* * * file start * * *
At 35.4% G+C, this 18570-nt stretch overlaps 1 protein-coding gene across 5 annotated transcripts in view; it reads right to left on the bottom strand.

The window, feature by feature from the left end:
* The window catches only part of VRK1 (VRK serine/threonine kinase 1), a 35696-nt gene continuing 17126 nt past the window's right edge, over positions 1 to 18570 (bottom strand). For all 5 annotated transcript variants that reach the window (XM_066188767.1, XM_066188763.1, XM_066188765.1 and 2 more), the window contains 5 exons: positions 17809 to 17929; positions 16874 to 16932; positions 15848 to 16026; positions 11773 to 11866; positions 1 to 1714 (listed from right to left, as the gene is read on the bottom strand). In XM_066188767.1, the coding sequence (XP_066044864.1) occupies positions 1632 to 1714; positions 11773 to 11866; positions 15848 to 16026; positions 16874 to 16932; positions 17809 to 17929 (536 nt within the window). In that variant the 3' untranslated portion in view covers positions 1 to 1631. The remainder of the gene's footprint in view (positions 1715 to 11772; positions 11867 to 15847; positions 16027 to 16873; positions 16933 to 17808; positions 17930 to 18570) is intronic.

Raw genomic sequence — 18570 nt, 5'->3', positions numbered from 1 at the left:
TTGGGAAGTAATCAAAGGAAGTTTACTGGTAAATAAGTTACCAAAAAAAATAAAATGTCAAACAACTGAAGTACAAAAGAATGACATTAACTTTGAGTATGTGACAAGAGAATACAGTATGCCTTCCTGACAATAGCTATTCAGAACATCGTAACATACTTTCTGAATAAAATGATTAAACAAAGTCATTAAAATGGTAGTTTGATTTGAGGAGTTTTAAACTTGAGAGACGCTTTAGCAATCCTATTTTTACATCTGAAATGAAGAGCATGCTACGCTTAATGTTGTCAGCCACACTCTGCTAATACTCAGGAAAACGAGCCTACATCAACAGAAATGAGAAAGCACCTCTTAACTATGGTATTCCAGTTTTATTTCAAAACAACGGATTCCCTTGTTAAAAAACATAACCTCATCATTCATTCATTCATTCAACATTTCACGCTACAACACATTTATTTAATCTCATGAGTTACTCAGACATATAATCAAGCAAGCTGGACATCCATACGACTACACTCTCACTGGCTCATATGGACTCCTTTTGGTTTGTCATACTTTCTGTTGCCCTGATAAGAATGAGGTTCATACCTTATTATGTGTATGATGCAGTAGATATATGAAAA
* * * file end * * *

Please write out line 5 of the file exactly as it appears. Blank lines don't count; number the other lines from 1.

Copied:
TTGGGAAGTAATCAAAGGAAGTTTACTGGTAAATAAGTTACCAAAAAAAATAAAATGTCAAACAACTGAAGTACAAAAGAATGACATTAACTTTGAGTATGTGACAAGAGAATACAGTATGCCTTCCTGACAATAGCTATTCAGAACATCGTAACATACTTTCTGAATAAAATGATTAAACAAAGTCATTAAAATGGTAGTTTGATTTGAGGAGTTTTAAACTTGAGAGACGCTTTAGCAATCCTATTTTTACATCTGAAATGAAGAGCATGCTACGCTTAATGTTGTCAGCCACACTCTGCTAATACTCAGGAAAACGAGCCTACATCAACAGAAATGAGAAAGCACCTCTTAACTATGGTATTCCAGTTTTATTTCAAAACAACGGATTCCCTTGTTAAAAAACATAACCTCATCATTCATTCATTCATTCAACATTTCACGCTACAACACATTTATTTAATCTCATGAGTTACTCAGACATATAATCAAGCAAGCTGGACATCCATACGACTACACTCTCACTGGCTCATATGGACTCCTTTTGGTTTGTCATACTTTCTGTTGCCCTGATAAGAATGAGGTTCATACCTTATTATGTGTATGATGCAGTAGATATATGAAAA